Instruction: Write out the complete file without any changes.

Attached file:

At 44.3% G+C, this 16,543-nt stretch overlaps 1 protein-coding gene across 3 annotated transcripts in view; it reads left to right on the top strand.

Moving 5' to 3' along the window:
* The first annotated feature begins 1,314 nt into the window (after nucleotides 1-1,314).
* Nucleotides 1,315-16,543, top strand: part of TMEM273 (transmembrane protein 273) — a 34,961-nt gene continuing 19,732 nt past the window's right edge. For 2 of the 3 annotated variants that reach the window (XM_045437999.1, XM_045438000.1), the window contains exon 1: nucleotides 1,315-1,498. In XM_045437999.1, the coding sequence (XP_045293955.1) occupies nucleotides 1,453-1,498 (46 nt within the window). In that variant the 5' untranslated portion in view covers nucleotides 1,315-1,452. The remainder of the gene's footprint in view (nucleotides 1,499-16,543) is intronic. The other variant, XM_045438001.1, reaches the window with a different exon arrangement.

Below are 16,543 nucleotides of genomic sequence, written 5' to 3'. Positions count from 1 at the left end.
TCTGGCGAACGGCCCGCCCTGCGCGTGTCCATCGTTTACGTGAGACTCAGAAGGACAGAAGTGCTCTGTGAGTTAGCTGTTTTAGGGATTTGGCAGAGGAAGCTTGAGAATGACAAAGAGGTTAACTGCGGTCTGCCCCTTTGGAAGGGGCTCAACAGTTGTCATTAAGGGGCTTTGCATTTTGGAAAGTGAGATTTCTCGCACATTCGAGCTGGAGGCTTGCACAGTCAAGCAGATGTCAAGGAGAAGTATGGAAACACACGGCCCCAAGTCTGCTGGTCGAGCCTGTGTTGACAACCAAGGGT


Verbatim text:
At 44.3% G+C, this 16,543-nt stretch overlaps 1 protein-coding gene across 3 annotated transcripts in view; it reads left to right on the top strand.

Moving 5' to 3' along the window:
* The first annotated feature begins 1,314 nt into the window (after nucleotides 1-1,314).
* Nucleotides 1,315-16,543, top strand: part of TMEM273 (transmembrane protein 273) — a 34,961-nt gene continuing 19,732 nt past the window's right edge. For 2 of the 3 annotated variants that reach the window (XM_045437999.1, XM_045438000.1), the window contains exon 1: nucleotides 1,315-1,498. In XM_045437999.1, the coding sequence (XP_045293955.1) occupies nucleotides 1,453-1,498 (46 nt within the window). In that variant the 5' untranslated portion in view covers nucleotides 1,315-1,452. The remainder of the gene's footprint in view (nucleotides 1,499-16,543) is intronic. The other variant, XM_045438001.1, reaches the window with a different exon arrangement.

Below are 16,543 nucleotides of genomic sequence, written 5' to 3'. Positions count from 1 at the left end.
TCTGGCGAACGGCCCGCCCTGCGCGTGTCCATCGTTTACGTGAGACTCAGAAGGACAGAAGTGCTCTGTGAGTTAGCTGTTTTAGGGATTTGGCAGAGGAAGCTTGAGAATGACAAAGAGGTTAACTGCGGTCTGCCCCTTTGGAAGGGGCTCAACAGTTGTCATTAAGGGGCTTTGCATTTTGGAAAGTGAGATTTCTCGCACATTCGAGCTGGAGGCTTGCACAGTCAAGCAGATGTCAAGGAGAAGTATGGAAACACACGGCCCCAAGTCTGCTGGTCGAGCCTGTGTTGACAACCAAGGGT